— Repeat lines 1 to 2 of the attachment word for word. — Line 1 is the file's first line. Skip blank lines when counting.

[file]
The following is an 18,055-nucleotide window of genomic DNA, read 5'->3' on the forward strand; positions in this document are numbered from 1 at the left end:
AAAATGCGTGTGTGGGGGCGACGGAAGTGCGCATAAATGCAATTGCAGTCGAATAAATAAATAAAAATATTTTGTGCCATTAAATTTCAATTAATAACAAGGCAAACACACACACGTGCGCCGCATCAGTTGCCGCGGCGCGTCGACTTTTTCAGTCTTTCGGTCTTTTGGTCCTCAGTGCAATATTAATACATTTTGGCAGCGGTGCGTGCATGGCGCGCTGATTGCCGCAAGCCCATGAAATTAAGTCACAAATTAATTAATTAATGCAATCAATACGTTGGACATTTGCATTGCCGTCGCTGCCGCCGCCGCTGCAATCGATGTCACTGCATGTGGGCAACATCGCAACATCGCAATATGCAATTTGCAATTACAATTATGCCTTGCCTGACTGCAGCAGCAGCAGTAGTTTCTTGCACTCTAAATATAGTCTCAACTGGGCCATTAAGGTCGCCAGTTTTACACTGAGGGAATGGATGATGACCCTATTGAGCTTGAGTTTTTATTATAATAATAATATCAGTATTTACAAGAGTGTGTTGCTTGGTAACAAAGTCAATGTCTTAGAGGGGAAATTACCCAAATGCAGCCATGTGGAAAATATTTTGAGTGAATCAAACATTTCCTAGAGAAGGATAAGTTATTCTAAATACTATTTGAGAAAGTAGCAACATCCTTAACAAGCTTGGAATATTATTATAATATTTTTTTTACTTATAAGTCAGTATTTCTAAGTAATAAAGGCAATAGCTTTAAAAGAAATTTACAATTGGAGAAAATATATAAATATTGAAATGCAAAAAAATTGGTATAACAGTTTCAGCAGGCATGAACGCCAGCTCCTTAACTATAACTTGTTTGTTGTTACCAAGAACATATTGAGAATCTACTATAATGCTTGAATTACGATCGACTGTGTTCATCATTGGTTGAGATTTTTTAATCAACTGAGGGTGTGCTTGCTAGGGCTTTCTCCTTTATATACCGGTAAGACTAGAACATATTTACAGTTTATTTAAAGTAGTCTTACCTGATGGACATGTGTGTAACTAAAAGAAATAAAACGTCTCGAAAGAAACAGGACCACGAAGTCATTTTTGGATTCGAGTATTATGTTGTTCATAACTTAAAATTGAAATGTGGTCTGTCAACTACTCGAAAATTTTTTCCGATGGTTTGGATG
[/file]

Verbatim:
The following is an 18,055-nucleotide window of genomic DNA, read 5'->3' on the forward strand; positions in this document are numbered from 1 at the left end:
AAAATGCGTGTGTGGGGGCGACGGAAGTGCGCATAAATGCAATTGCAGTCGAATAAATAAATAAAAATATTTTGTGCCATTAAATTTCAATTAATAACAAGGCAAACACACACACGTGCGCCGCATCAGTTGCCGCGGCGCGTCGACTTTTTCAGTCTTTCGGTCTTTTGGTCCTCAGTGCAATATTAATACATTTTGGCAGCGGTGCGTGCATGGCGCGCTGATTGCCGCAAGCCCATGAAATTAAGTCACAAATTAATTAATTAATGCAATCAATACGTTGGACATTTGCATTGCCGTCGCTGCCGCCGCCGCTGCAATCGATGTCACTGCATGTGGGCAACATCGCAACATCGCAATATGCAATTTGCAATTACAATTATGCCTTGCCTGACTGCAGCAGCAGCAGTAGTTTCTTGCACTCTAAATATAGTCTCAACTGGGCCATTAAGGTCGCCAGTTTTACACTGAGGGAATGGATGATGACCCTATTGAGCTTGAGTTTTTATTATAATAATAATATCAGTATTTACAAGAGTGTGTTGCTTGGTAACAAAGTCAATGTCTTAGAGGGGAAATTACCCAAATGCAGCCATGTGGAAAATATTTTGAGTGAATCAAACATTTCCTAGAGAAGGATAAGTTATTCTAAATACTATTTGAGAAAGTAGCAACATCCTTAACAAGCTTGGAATATTATTATAATATTTTTTTTACTTATAAGTCAGTATTTCTAAGTAATAAAGGCAATAGCTTTAAAAGAAATTTACAATTGGAGAAAATATATAAATATTGAAATGCAAAAAAATTGGTATAACAGTTTCAGCAGGCATGAACGCCAGCTCCTTAACTATAACTTGTTTGTTGTTACCAAGAACATATTGAGAATCTACTATAATGCTTGAATTACGATCGACTGTGTTCATCATTGGTTGAGATTTTTTAATCAACTGAGGGTGTGCTTGCTAGGGCTTTCTCCTTTATATACCGGTAAGACTAGAACATATTTACAGTTTATTTAAAGTAGTCTTACCTGATGGACATGTGTGTAACTAAAAGAAATAAAACGTCTCGAAAGAAACAGGACCACGAAGTCATTTTTGGATTCGAGTATTATGTTGTTCATAACTTAAAATTGAAATGTGGTCTGTCAACTACTCGAAAATTTTTTCCGATGGTTTGGATG